Pension Funding Levels Drop Globally in 2011

February 13, 2012 ( – Pension funding levels in major global markets dropped in 2011, according to Towers Watson’s latest Pension Index. 

Towers Watson said the drop is due to declining discount rates and disappointing asset returns.

Although the fourth quarter of 2011 experienced generally positive asset returns, the beneficial impact was largely offset by continuing declines in discount rates. As a result, overall movements in the Pension Index for the quarter were relatively small and mixed, ranging from a fall of 2.7% in the U.K. to a 4.4% increase in the U.S.

The Towers Watson Pension Index is a measure of funded ratio based on the projected benefit obligation (PBO) for a benchmark pension plan. The Pension Index is tracked across seven markets: Brazil, Canada, the Euro-zone, Japan, Switzerland, the United Kingdom and the U.S.

“In recent years, defined benefit pension plans have been doubly hit by unfavorable asset performance and declining interest rates,” said Christine Farmer, senior international consultant. “And 2011 was no exception. We expect these economic trends to cause employers to continue to evaluate their overall retirement benefit plan risk management strategies.”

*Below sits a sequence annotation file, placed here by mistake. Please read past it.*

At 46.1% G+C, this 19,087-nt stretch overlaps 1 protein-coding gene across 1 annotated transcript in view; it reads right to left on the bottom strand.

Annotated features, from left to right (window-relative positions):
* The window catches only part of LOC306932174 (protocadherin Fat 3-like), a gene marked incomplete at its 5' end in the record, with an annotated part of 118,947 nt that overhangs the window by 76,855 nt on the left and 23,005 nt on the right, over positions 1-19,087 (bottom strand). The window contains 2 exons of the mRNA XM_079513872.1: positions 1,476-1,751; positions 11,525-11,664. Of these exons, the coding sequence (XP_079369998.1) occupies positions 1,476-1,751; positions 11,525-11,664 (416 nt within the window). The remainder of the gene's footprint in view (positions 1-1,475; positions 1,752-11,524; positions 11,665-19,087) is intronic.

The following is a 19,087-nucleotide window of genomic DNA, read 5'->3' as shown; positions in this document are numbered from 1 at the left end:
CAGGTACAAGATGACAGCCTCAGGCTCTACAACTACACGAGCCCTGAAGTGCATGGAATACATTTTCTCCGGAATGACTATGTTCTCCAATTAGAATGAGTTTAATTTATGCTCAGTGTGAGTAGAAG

Of the seven markets, the Canadian Index had the largest decrease, declining by approximately 16% for the year. The U.S. registered the next-largest decrease, at nearly 12%. 

“In the U.S., a positive fourth quarter investment return reversed much of the third quarter’s losses, but was not enough to offset the effect of the continuing decline in bond yields over the year,” said Jerry Mingione, senior retirement consultant. “Both corporate and government yields ended the year at near-historic lows, in part due to government interventions designed to stimulate the economy, causing problematically high liability growth.”

The U.K. Index also dropped significantly, by almost 9%. Asset returns were positive over the year; however, discount rates, which had been close to flat for the first three quarters, declined significantly in the fourth quarter.

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